Source: Ophthalmic Genetics - Category: Opthalmology Tags: Ophthalmic Genet Source Type: research
Hug shirts, smellphones, virtual tastes, bionic eyes and hearing aids doing translations – just a few keywords showing how technology will take human perception to a higher level in the future. Innovative healthcare solutions will go way beyond improving our senses when we experience problems, they will augment our capabilities and open new horizons for humanity. Let’s jump into the pool of details. How humans perceive the sensory cacophony called the world Car. Flower. Smartphone. Leaf. Shadow. Ponytail. Red Sweater. Monitor. Water. Coffee. Beeps. Sidney Bechet tunes. Bicycle. Laugh. Light breeze. Holiday mem...
Source: The Medical Futurist - Category: Information Technology Authors: Tags: Biotechnology Cyborgization Health Sensors & Trackers Medical Professionals Patients body augmentation future Healthcare hearing human human perception Medicine sense sensing smell taste touch vision Source Type: blogs
‘It’s the most colour-blind place on Earth. I had to take four flights to get there. I wanted to celebrate their unique way of seeing the world’I shot this image of Deke, one of the smaller islands of the Pingelap atoll, in the Federated States ofMicronesia, in 2015. I had travelled to the atoll to research achromatopsia, a rare genetic condition that causes complete colour blindness and hypersensitivity to light. In severe cases, all you can see is shades of grey. Worldwide, only one in every 30,000 people have achromatopsia. But on Pingelap, one in 10 do. It ’s the most colour-blind place on Earth...
Source: Guardian Unlimited Science - Category: Science Authors: Tags: Photography Art and design Culture Micronesia Asia Pacific World news Blindness and visual impairment Health Society Genetics Disability Science Art and design books Source Type: news
Authors: Hassall MM, Barnard AR, MacLaren RE Abstract Achromatopsia is a rare congenital cause of vision loss due to isolated cone photoreceptor dysfunction. The most common underlying genetic mutations are autosomal recessive changes in CNGA3, CNGB3, GNAT2, PDE6H, PDE6C, or ATF6. Animal models of Cnga3, Cngb3, and Gnat2 have been rescued using AAV gene therapy; showing partial restoration of cone electrophysiology and integration of this new photopic vision in reflexive and behavioral visual tests. Three gene therapy phase I/II trials are currently being conducted in human patients in the USA, the UK, and Germany....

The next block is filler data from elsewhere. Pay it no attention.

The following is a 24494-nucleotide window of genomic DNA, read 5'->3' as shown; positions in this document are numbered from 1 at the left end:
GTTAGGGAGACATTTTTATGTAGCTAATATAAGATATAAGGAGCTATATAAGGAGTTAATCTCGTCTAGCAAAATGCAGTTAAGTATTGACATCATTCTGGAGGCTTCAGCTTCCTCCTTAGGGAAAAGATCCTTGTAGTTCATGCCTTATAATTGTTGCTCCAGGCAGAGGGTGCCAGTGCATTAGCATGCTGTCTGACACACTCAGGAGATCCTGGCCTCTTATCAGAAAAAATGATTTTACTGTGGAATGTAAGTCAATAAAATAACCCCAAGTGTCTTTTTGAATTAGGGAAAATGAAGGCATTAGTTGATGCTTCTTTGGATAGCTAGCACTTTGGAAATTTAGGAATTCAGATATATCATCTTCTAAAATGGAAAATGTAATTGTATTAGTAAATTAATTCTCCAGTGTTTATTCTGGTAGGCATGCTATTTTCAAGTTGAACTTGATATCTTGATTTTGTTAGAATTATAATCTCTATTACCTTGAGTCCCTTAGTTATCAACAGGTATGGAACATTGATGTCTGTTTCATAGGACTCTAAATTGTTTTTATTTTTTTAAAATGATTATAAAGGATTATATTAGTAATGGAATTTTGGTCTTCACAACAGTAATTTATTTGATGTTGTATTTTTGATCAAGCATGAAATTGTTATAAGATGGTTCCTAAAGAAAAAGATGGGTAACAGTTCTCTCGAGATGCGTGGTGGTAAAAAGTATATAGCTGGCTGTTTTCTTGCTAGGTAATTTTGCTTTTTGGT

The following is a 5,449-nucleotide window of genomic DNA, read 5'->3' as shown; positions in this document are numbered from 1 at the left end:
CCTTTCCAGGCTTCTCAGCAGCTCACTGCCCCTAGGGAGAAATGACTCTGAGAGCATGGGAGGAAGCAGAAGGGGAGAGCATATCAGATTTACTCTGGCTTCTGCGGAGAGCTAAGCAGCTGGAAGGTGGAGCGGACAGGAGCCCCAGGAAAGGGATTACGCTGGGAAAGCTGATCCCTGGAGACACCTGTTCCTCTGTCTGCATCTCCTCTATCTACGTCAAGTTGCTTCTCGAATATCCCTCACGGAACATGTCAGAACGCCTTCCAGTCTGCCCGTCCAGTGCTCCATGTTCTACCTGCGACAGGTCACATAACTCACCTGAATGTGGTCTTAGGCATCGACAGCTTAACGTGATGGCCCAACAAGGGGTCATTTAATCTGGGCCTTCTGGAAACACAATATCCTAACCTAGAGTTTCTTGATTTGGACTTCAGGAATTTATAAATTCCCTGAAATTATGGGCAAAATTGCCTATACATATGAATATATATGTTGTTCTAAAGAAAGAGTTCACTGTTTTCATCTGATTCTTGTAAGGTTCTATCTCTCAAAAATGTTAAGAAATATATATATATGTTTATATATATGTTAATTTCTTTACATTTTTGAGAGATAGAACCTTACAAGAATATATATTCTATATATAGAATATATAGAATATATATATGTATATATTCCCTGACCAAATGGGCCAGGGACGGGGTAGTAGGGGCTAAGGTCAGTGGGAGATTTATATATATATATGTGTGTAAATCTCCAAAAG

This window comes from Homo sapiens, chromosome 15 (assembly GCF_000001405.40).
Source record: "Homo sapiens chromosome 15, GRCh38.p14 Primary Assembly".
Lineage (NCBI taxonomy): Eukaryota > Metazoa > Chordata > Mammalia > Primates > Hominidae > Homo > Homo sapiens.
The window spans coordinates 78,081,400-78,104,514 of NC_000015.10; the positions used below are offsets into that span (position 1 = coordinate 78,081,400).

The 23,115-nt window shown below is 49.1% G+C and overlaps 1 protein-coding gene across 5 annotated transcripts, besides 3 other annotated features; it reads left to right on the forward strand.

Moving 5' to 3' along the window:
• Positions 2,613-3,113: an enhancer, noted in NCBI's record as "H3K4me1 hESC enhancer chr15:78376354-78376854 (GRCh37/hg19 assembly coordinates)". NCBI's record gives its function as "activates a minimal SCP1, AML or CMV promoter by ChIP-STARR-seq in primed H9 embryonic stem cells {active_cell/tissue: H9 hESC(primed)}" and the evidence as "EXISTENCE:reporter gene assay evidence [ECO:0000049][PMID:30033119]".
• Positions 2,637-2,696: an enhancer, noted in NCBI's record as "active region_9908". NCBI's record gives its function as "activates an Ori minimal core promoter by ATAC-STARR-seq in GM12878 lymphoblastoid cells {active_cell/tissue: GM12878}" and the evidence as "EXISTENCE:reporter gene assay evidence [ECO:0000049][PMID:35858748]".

Source: The Yale Journal of Biology and Medicine - Category: Universities & Medical Training Tags: Yale J Biol Med Source Type: research
ConclusionIn summary, we can report that most of our ALMS patients primarily presented with nystagmus and severe photophobia since early childhood interestingly without night blindness in the absence of systemic symptoms. Only genetic testing analysing both nonsyndromic retinal disease (RD) genes and syndromic ciliopathy genes by comprehensive panel sequencing can result in the correct diagnosis, genetically and clinically, with important implication for the physical health of the individual.
Source: Acta Ophthalmologica - Category: Opthalmology Authors: Tags: Original Article Source Type: research
More News: Achromatopsia (ACHM) | Blindness | Gene Therapy | Genetics | Opthalmology | Science